And serpent-demons were born. 🙂

    • cool connections melissa, i love that we can find interesting and cool stories in mostly anything. my game with my friend was just something we did for fun and to make each other, honestly if i told past me it would turn into a book i wouldn’t believe myself! mostly because me and my friend never took some of the things in the game seriously.

  8. Has anyone ever had the problem where your current project isn’t working, but for some reason you just can’t let it go and move on to a new project, leaving you in a weird writing limbo? I had a story in the works, but recently there was a book published with the exact same plot (and I don’t mean with the same general story structure; the specific premise and character goals are exactly the same, and it’s a pretty unique concept, not a widely-used trope), forcing me to do a complete overhaul of my story. I’ve spent the past month trying, but everything I come up with either doesn’t work, or is something that is fine objectively but I just don’t want to write. I know that the most logical option would be to accept the unfortunate coincidence and move on since this idea clearly isn’t working (at least for now) and I have a bunch of other story ideas which I’m more excited about, but some lingering stubbornness in me refuses to let go. I think it’s because I’ve been working on this for so long, that I’ve gotten too attached to the idea and am clinging to it out of sheer stubbornness. Any suggestions/encouragement? In this instance my problem isn’t not having something to write, but rather giving up on writing it.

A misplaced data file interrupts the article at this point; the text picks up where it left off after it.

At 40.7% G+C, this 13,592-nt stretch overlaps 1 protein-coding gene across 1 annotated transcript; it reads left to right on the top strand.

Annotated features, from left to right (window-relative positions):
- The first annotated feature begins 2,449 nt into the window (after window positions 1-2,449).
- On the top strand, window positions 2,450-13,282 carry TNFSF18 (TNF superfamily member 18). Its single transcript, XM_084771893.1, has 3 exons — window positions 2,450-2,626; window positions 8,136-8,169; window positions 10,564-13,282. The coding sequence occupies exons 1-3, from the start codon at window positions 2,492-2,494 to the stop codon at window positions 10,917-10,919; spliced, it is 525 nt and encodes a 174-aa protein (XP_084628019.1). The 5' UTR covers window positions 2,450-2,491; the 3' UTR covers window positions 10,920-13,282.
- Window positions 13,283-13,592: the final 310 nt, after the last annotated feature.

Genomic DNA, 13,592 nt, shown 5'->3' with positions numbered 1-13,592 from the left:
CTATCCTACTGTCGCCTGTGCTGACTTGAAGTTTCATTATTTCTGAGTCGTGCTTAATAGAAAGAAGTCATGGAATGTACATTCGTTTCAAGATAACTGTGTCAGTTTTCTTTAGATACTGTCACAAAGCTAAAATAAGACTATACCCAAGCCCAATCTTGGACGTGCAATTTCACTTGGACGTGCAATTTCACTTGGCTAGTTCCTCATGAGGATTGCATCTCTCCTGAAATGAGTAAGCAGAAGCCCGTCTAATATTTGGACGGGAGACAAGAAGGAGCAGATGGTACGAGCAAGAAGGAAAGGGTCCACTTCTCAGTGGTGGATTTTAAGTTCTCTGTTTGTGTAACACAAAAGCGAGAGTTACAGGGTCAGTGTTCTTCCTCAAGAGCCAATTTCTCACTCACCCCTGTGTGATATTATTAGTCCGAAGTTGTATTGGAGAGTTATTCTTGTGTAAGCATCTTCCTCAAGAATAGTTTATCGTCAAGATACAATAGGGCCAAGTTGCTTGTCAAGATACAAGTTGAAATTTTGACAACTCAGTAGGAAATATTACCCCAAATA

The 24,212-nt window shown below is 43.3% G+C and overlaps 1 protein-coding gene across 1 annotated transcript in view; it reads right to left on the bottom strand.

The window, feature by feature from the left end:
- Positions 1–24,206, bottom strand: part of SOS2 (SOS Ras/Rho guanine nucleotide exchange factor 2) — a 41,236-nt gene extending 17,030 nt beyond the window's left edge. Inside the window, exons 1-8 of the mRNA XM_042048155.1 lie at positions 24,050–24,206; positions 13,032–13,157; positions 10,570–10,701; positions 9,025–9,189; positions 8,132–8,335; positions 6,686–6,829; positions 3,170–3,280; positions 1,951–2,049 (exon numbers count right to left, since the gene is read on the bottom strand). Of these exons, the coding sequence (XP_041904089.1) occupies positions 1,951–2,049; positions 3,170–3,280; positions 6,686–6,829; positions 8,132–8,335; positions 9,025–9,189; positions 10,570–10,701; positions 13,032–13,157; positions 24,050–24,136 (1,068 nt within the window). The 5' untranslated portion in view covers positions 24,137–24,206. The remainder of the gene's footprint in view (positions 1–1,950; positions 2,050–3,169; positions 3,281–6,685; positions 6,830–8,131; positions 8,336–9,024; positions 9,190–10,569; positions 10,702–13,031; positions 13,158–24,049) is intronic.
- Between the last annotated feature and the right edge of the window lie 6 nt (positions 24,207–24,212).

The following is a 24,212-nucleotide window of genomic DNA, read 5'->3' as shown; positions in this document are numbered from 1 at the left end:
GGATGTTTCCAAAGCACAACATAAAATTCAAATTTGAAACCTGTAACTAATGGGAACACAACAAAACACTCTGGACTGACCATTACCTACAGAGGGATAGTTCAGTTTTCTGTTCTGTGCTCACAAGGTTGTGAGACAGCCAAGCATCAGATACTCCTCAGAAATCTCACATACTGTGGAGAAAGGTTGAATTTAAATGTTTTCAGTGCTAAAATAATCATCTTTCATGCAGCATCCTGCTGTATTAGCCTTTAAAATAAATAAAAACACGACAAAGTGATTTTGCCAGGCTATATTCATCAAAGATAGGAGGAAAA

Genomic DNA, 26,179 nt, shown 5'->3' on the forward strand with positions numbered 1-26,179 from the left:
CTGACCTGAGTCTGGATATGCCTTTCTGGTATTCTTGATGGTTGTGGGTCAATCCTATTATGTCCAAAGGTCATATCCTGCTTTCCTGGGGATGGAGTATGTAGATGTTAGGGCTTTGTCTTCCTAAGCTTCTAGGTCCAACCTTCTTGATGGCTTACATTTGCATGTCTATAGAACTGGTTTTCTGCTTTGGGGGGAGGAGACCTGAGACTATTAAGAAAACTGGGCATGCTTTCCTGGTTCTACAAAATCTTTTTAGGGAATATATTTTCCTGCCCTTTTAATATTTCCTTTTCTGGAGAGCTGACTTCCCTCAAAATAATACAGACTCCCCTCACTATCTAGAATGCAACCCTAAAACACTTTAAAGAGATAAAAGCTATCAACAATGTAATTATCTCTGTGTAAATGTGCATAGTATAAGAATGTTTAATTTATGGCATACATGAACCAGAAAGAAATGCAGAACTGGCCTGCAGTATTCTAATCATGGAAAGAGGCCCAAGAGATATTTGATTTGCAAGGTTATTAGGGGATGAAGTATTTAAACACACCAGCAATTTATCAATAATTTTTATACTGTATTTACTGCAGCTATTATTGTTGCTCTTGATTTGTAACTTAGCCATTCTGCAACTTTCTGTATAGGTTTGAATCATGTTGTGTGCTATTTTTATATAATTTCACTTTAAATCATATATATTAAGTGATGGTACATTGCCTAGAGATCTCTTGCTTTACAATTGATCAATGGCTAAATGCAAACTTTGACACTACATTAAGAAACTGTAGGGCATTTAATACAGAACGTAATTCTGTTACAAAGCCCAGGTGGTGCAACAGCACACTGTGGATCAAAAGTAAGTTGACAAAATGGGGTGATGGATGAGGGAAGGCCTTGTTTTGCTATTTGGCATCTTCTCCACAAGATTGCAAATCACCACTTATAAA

Has this ever happened to anybody here?

  9. Gail Carson Levine says:

    And I want you guys to know that HarperCollins is sponsoring a galley giveaway for OGRE ENCHANTED. Here’s the link. If you read the fine print, you’ll see that entering will enable HarperCollins to send you promotional emails–but you can unsubscribe. The giveaway ends at midnight on August 2nd. If you enter, good luck!